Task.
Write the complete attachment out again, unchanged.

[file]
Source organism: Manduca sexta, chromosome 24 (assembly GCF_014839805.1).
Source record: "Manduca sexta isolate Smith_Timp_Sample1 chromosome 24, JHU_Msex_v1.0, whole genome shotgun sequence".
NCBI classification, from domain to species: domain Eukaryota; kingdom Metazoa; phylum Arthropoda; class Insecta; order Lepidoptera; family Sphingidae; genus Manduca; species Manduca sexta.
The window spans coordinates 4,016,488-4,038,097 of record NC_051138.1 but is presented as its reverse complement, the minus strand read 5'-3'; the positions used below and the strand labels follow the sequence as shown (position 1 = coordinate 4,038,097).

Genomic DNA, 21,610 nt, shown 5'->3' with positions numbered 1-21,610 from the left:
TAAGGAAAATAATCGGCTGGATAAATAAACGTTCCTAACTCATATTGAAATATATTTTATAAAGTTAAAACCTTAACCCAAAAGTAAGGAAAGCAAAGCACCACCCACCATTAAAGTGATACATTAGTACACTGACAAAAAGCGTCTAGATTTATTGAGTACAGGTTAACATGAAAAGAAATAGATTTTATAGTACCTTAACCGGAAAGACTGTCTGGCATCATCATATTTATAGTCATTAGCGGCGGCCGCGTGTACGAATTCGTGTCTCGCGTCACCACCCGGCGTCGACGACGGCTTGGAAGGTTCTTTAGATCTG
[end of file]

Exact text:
Source organism: Manduca sexta, chromosome 24 (assembly GCF_014839805.1).
Source record: "Manduca sexta isolate Smith_Timp_Sample1 chromosome 24, JHU_Msex_v1.0, whole genome shotgun sequence".
NCBI classification, from domain to species: domain Eukaryota; kingdom Metazoa; phylum Arthropoda; class Insecta; order Lepidoptera; family Sphingidae; genus Manduca; species Manduca sexta.
The window spans coordinates 4,016,488-4,038,097 of record NC_051138.1 but is presented as its reverse complement, the minus strand read 5'-3'; the positions used below and the strand labels follow the sequence as shown (position 1 = coordinate 4,038,097).

Genomic DNA, 21,610 nt, shown 5'->3' with positions numbered 1-21,610 from the left:
TAAGGAAAATAATCGGCTGGATAAATAAACGTTCCTAACTCATATTGAAATATATTTTATAAAGTTAAAACCTTAACCCAAAAGTAAGGAAAGCAAAGCACCACCCACCATTAAAGTGATACATTAGTACACTGACAAAAAGCGTCTAGATTTATTGAGTACAGGTTAACATGAAAAGAAATAGATTTTATAGTACCTTAACCGGAAAGACTGTCTGGCATCATCATATTTATAGTCATTAGCGGCGGCCGCGTGTACGAATTCGTGTCTCGCGTCACCACCCGGCGTCGACGACGGCTTGGAAGGTTCTTTAGATCTG